With leftist leaders winning back power in Latin America, how will they handle the “Venezuela issue”? Ociel López breaks it down.
Recent diatribes between Venezuelan President Nicolás Maduro, Chile’s Gabriel Boric and Colombian presidential candidate Gustavo Petro allow us to analyze two things: the Latin American left’s internal state and future relations between these governments.
Former Brazilian president Luiz Ignacio Lula da Silva and Peru’s Pedro Castillo should also be added to the discussion. All have shown a clear intention to radically distance themselves from Caracas, shielding against the so-called “Venezuelanization” of the region’s politics.
The progressive leaders have denounced an alleged “democracy deficit” in the Venezuelan government. Meanwhile, Caracas has blasted the Latin American leftists for not taking a strong stance against US sanctions on Venezuela or conveniently forgetting to even mention the issue.
These leftist sectors’ position is no coincidence. Venezuela has become one of the main arguments the region’s right-wing bloc uses to attack any progressive formula or proposal that arises. Especially in countries with a large presence of Venezuelan migrants.
Corporate media and establishment actors have led a campaign to criminalize leftist leaders by linking them to Maduro. In response, these actors have tried to circumvent these “accusations” in the most pragmatic way: attacking the Venezuelan government or, if possible, avoiding the matter altogether.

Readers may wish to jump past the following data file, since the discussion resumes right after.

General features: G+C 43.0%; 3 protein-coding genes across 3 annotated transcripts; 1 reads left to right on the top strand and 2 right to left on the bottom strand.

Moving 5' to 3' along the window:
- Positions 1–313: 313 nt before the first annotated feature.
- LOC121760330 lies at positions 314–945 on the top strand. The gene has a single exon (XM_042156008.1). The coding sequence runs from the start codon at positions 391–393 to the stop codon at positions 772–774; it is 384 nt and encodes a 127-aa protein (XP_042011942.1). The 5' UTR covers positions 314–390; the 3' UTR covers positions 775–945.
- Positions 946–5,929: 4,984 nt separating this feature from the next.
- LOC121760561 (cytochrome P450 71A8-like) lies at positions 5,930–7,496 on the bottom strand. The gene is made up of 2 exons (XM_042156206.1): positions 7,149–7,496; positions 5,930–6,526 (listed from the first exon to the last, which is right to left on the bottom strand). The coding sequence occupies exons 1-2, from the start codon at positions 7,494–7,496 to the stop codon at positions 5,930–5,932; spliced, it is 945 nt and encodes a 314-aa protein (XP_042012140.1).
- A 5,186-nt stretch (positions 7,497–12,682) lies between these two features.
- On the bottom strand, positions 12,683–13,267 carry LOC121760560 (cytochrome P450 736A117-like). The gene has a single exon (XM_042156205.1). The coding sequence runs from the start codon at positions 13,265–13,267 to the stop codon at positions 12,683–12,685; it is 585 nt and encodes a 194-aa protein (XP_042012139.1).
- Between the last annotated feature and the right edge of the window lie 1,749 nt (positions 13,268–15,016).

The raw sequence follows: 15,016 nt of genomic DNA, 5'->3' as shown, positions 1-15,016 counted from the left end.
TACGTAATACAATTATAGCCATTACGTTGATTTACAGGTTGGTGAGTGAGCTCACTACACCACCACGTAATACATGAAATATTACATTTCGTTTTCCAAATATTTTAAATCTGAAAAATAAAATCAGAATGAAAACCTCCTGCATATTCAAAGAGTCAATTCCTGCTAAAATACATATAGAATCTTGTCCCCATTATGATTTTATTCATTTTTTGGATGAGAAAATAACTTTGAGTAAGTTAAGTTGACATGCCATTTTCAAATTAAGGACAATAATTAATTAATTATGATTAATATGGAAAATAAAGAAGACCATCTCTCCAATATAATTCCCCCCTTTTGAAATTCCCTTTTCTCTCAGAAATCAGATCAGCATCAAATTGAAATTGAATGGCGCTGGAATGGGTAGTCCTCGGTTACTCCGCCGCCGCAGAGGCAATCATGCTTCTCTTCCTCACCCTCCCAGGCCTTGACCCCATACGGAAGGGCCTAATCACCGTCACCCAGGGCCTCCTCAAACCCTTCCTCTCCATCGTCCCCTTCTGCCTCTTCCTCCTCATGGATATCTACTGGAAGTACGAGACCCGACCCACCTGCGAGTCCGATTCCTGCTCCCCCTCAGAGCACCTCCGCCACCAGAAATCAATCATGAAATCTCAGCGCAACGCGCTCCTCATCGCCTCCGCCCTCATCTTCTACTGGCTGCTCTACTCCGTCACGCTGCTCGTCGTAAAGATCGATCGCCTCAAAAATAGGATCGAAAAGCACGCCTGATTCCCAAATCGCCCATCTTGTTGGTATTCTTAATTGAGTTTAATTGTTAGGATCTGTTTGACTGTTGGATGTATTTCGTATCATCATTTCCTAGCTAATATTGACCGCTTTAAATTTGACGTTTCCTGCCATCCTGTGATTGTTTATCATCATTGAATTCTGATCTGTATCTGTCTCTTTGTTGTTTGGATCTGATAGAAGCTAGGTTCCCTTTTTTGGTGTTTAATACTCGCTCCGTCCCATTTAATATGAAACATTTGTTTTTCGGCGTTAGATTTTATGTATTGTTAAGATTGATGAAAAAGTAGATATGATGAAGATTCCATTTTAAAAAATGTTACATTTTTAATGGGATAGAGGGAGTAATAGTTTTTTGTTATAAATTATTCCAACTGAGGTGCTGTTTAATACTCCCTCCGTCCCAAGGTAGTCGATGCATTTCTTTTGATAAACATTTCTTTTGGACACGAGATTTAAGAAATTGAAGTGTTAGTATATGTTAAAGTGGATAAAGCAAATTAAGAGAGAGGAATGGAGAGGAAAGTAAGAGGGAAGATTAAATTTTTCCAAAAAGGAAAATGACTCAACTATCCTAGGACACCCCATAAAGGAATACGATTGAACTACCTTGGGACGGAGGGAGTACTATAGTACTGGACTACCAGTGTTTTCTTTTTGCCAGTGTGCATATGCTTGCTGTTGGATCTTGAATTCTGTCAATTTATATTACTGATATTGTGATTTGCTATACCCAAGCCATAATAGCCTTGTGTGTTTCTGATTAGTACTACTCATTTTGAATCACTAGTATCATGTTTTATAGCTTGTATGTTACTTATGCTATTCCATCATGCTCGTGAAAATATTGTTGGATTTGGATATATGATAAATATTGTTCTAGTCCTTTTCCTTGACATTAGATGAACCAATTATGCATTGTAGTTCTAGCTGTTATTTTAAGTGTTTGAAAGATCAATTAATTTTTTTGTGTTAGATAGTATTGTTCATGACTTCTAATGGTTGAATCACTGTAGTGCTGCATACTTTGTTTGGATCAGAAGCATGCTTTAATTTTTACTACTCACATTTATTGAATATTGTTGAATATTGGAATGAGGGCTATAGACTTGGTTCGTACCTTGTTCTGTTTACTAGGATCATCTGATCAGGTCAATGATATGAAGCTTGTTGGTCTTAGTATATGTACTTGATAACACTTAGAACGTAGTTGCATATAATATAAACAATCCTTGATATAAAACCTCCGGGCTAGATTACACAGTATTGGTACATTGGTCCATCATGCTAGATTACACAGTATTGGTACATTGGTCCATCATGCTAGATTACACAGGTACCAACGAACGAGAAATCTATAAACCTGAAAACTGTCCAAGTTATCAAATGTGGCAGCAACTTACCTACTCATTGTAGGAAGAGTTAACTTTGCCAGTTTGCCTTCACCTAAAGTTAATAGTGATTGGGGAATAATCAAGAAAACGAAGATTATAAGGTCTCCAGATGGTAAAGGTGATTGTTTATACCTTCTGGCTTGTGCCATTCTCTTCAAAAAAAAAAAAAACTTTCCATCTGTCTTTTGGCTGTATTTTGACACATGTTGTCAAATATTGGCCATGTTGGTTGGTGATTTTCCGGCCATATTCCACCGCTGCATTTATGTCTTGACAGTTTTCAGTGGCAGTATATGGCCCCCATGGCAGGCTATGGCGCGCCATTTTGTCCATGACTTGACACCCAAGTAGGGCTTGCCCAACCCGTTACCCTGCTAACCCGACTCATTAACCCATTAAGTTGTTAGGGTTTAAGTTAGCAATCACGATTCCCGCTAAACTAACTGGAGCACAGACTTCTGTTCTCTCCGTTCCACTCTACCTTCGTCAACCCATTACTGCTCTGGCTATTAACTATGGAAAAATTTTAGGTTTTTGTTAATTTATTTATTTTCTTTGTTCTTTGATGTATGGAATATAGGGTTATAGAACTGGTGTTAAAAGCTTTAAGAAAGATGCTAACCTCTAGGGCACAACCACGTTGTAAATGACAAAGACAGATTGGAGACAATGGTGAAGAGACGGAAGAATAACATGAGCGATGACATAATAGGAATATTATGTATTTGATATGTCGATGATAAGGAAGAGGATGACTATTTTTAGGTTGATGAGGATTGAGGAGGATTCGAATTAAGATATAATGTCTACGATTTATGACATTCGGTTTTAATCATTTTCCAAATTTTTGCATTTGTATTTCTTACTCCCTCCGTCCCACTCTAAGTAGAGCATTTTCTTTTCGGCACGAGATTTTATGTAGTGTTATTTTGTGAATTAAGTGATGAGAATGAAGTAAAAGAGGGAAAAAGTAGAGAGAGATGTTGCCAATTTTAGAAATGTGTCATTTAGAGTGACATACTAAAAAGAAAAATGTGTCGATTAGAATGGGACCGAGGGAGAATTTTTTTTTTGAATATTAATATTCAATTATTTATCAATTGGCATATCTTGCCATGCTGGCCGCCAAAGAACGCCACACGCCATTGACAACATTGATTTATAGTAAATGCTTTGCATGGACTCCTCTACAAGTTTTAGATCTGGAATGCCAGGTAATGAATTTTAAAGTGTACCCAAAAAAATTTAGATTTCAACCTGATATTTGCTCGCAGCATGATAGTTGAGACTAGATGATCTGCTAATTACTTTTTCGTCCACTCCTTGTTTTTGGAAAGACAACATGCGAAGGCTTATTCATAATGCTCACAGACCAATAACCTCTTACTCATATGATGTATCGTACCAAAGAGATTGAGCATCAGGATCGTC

To tell the truth, this argument has been a failed weapon when it comes to electoral processes since it was ineffective in Mexico, Argentina, Peru, Honduras and Chile. In all these countries, the winning candidates were precisely those who mainstream media tried to ideologically link to Caracas. Voters proved not to be easily manipulated.
However, the electoral campaign wrapped up and Boric has continued to reject the Maduro administration. Far from supporting a dialogue process in Venezuela, he is now joining the right-wing crowd that accuses Maduro of alleged human rights abuses, aligning with the United Nations High Commissioner Michelle Bachelet. It is worth recalling that while former Chile president Sebastian Piñera “recognized” US-backed Juan Guaidó, Boric has not shown yet his official stand on the matter.
For his part, Maduro without mentioning any names has said: “A cowardly left has emerged trying to attack the successful and victorious Bolivarian model, our historical legacy, my office and the Bolivarian Revolution.”
This episode explains, to a certain degree, the internal situation of the Latin American left while giving a glimpse of how relations between these governments will shape up.
A new political cycle and the Venezuelan conundrum
The new progressive cycle that Latin America is experiencing now is not similar to the one at the beginning of the century.
In this new era, leftist politicians are trying to reach power after being defeated (not to say demolished) in the first cycle, as we saw in Brazil and Argentina. Meanwhile in Peru and Chile, progressive governments face opposing legislative powers as well as aggressive media and economic emporiums. All this is in addition to a judicialization drive that has targeted progressive figures. As a result, these politicians have opted for a more moderate discourse, depending on alliances and political pragmatism to survive.
Revolutionary experiences that survived the first cycle, such as Venezuela and Nicaragua, managed to do so by closing ranks as well. Their strategy was the judicialization of politics and radicalizing their stance against the US government while facing a high-level financial and even military siege. They ended up isolated and placed in an “axis of evil” that the new left is trying to avoid.